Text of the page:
If a field has recently undergone change — a flood of new products or new codes — a trade contractor might suggest a "lunch and learn," where he comes to SawHorse to educate the in-house employees over lunch. At the same time, Quinn returns the favor. For example, SawHorse is heavily involved with Atlanta's EarthCraft House remodeling program. Following EarthCraft's green building guidelines required project managers and other staff to learn about different building methods and materials, then share that information with the trades. SawHorse educated its framers on advanced framing techniques that allow improved insulation and sent other trades to classes on mold and moisture control.

In addition to EarthCraft training, SawHorse provides International Code Council and OSHA training and certification to project managers, carpenters and laborers.

Budgeting time and money for staff training, perhaps especially when you don't sub out much work, is an essential component of quality construction, says Shawn McCadden, education director of DreamMaker Bath & Kitchen by Worldwide and former owner of Custom Contracting in Arlington, Mass.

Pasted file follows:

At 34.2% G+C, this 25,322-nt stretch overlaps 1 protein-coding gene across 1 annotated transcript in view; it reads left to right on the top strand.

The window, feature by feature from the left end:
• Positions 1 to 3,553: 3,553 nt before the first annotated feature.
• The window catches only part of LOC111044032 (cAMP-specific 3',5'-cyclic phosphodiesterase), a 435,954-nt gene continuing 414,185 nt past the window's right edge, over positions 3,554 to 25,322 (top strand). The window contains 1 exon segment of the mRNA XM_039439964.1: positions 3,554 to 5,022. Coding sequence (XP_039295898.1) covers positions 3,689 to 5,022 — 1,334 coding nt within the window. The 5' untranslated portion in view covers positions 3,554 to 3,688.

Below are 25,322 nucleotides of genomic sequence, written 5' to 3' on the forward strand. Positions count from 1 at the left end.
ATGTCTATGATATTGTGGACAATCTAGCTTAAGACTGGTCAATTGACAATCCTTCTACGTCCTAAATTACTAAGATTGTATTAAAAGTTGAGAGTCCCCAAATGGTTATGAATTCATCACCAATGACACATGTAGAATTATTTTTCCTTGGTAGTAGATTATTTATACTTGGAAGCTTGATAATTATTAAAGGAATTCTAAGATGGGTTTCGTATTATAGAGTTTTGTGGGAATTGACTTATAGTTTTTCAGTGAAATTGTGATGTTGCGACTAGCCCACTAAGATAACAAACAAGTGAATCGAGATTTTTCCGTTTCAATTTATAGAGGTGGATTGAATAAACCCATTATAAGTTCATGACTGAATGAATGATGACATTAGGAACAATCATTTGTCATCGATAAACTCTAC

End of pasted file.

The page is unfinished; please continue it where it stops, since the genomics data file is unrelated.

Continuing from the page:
"The lead carpenter system doesn't always afford the ability to teach someone below you things," he says, noting the amount of hands-on work expected of most leads. "A guy knows how to frame, but does he really understand how the grain of the wood works and where to place the nails so it won't split?"

In the short run, keeping leads' focus on the job at hand might be more profitable, but in the long run, making time for them to share knowledge will enhance the business.

"Can you afford not to train people?" he asks. "Does it just eat away at your bottom line? Do you put money in the estimate to be able to redo it twice?"

One last comment from Conforti: Pay your people a good wage and give them the time to do their work properly, or it will cost you time and money later.

3 Reliable products

You and your customers want building products and materials that look good, work hard and don't crack, fade, rot, mold, or fall apart. There are a couple of ways to get this.

One is to work only with proven products with which you've had prior success. Siding-1 installs Alcoa, Wolverine and James Hardie siding; GAF and CertainTeed roofing; and Schüco or Marvin windows. "The products we work with are the best in the industry," Conforti asserts.